For the Kleptomaniax, the Internet is yet another tool to reach their audience. "Having a website has helped create awareness of our music abroad," says Collo of Kleptomaniax. "We don't just sell our music online, but also videos and merchandise". The group sells their music though and the Ogopa website that offers a link to their site.

"The awareness created by having our music online has had a great impact on our fans abroad, such that we are able to sell our CDs when we go there. I wouldn't cry over sales here since there's really no clientele compared to fans abroad. In the UK, we sell our albums for £15 (Sh1,080) at shows and people buy them, in Kenya we have to lower the price," he says.

As for the fear of piracy, Collo has a few words of wisdom " It happens! You just have to take it like a man (or woman!)" There are certain advantages to having a website though.

"There are over one billion people online per day in the world, and you are not restricted by location. It's just too big a market to ignore, " says Collo adding that artistes should definitely try marketing themselves online, as it would bring a level of seriousness to what they do. "You can form fan clubs and get feedback from your fans, and it makes it a business which is what entertainment is."

Some international artistes have taken advantage of this and released their music online to high acclaim before releasing to radio stations. This, in essence, takes away the power of radio over artistes, bringing them closer to the consumer and letting the consumer decide whether or not they like a song. is an Internet service that lets the user create a page that lets you network, meet friends or create blogs for free. My space/music is a space where up-and-coming or famous musicians can display their music and videos and create blogs as well as tell people about upcoming shows. This idea is popular with Kenyans artists with Necessary Noize, Jua Cali, Redsan, Bamboo, Mercy Myra, Maleek and Attitude, among others, having user profiles on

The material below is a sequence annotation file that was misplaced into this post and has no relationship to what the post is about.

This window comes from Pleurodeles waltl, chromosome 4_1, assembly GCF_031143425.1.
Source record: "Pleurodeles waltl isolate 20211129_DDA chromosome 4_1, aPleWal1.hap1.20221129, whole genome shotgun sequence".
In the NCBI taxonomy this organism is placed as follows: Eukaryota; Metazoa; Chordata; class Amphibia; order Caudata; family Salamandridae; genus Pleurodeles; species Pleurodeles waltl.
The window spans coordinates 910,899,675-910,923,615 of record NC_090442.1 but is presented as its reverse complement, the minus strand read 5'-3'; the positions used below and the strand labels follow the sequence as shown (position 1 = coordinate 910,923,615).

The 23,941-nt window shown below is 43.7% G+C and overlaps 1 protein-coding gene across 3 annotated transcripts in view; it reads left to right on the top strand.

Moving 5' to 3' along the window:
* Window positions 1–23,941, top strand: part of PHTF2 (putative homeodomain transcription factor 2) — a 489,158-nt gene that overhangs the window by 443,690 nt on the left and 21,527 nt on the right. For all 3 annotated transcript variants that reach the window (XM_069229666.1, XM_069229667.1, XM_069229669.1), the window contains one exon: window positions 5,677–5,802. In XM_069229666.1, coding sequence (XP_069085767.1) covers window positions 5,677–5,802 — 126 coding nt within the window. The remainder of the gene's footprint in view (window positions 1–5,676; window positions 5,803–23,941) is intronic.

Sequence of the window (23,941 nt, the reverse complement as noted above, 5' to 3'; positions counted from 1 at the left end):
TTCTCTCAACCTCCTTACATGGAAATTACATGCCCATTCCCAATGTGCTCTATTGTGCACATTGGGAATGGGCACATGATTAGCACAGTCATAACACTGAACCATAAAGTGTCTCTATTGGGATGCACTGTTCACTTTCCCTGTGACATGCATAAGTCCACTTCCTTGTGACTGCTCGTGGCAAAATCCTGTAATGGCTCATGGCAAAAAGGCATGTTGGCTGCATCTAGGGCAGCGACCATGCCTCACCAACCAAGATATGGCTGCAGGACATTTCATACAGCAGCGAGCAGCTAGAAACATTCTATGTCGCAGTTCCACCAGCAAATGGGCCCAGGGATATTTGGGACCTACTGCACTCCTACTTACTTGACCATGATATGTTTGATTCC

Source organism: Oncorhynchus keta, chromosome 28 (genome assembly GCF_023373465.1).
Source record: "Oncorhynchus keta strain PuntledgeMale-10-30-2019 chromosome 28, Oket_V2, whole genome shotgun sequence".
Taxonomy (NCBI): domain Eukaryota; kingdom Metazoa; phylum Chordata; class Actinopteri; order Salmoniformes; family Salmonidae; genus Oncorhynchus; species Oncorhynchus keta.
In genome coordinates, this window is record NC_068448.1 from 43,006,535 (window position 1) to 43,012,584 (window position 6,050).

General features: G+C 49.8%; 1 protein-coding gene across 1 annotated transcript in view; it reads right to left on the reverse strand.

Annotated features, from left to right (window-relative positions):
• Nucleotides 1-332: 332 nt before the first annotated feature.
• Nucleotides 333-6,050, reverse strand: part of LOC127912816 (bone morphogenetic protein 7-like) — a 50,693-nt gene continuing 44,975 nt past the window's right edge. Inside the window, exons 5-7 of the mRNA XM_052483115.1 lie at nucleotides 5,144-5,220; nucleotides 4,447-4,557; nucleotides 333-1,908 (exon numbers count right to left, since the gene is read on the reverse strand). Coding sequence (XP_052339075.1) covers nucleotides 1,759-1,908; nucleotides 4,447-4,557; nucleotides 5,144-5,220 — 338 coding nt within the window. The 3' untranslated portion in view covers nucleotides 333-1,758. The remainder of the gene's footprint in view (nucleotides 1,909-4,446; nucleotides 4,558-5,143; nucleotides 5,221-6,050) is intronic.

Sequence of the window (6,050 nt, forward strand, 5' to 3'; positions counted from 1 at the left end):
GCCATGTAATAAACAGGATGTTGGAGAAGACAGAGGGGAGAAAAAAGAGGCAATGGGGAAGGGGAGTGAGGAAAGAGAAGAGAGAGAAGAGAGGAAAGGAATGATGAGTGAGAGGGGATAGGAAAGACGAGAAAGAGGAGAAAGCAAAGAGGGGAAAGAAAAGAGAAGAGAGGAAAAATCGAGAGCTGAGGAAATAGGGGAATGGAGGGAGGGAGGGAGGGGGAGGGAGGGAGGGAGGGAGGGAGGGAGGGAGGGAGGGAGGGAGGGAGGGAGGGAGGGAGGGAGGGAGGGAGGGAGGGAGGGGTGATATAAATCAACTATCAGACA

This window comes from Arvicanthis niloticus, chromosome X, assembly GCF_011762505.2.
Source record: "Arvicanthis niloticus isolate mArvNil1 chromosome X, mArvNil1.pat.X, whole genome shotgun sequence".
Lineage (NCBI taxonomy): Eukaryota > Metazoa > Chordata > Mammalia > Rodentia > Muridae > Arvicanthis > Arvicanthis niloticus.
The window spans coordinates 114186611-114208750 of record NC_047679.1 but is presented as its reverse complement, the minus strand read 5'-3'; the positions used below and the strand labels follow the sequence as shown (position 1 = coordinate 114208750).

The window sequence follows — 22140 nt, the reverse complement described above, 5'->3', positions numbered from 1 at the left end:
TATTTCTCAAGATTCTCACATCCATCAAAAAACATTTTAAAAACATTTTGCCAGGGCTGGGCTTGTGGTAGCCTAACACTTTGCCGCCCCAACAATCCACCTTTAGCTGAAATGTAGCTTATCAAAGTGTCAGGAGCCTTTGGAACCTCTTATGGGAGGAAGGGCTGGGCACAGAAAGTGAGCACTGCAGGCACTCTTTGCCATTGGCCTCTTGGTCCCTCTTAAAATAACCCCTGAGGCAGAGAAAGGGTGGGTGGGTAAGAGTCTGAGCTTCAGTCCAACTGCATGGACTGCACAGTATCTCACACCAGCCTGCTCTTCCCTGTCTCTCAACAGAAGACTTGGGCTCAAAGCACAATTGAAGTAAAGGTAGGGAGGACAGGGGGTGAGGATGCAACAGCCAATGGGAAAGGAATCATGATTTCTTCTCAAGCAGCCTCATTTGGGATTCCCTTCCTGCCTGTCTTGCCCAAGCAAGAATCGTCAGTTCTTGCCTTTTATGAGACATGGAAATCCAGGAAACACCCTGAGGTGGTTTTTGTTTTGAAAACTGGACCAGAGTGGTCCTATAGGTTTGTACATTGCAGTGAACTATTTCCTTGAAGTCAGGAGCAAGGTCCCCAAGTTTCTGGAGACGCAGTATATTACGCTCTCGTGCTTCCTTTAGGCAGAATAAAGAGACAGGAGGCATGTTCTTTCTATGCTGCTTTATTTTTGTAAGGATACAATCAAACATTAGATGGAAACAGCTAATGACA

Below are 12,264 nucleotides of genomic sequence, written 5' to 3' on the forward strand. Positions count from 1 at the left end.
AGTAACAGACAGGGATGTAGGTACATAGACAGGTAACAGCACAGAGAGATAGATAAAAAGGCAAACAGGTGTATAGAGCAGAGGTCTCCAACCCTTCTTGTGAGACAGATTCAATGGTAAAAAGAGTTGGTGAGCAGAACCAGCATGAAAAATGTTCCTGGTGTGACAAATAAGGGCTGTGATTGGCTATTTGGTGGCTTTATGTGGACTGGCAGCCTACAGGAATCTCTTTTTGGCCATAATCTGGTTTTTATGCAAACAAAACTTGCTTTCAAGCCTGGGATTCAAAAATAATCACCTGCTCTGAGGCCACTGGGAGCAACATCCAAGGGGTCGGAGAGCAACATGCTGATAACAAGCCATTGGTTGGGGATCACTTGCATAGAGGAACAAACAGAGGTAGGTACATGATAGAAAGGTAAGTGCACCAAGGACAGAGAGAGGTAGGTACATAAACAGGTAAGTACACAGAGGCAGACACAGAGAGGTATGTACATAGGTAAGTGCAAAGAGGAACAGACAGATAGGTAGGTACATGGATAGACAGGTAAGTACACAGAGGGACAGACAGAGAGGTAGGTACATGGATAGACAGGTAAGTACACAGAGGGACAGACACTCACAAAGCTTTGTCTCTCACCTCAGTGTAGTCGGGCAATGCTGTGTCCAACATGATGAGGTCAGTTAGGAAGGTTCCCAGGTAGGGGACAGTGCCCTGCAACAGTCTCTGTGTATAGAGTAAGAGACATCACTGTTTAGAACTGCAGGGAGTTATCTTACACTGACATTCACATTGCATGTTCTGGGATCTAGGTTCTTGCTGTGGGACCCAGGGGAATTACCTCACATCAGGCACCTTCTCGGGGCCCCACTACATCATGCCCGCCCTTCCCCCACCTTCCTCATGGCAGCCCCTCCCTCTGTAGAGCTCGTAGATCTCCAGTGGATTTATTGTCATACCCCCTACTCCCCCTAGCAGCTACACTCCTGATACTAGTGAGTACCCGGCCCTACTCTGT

As they are all catering for an international market it is interesting to note how they present themselves. Bamboo calls himself the African rap king, while the Jua Cali profile reads like a charming school composition.

The site, which is currently the fourth most popular English language website, does not interfere with the ownership rights of the users and it is up to the individual to use the site as they wish. The artiste decides whether or not their tunes will be downloaded. has also helped create celebrities overnight. Through, people are able to let others in on their activities, album releases and events. English band Arctic Monkeys owe some of their success to the publicity they garnered through The band was not even aware of the site saying that the site was originally created by fans. Another English singer, Lilly Allen, can attribute part of her popularity to placing her unreleased music on where thousands of would be fans accessed the songs. She currently has 115,347 "friends" on her profile.

A popular site that allows users to post videos and visitors to view the videos. The videos range from those of famous musicians such as Beyonce, Erykah Badu to amature videos such as Zimbabwean girl Violet Moyo's remix of Gnarls Berkeley Crazy. Youtube gained fast popularity due to users who placed "youtube" videos in their space profiles. spotted this as rivalry and quickly moved to ban videos from its user profiles, a ban that was later lifted after its own users protested. is now one of the fastest growing websites in the world even overtaking However, no Kenyan artiste has posted their videos on this site.

The East African Standard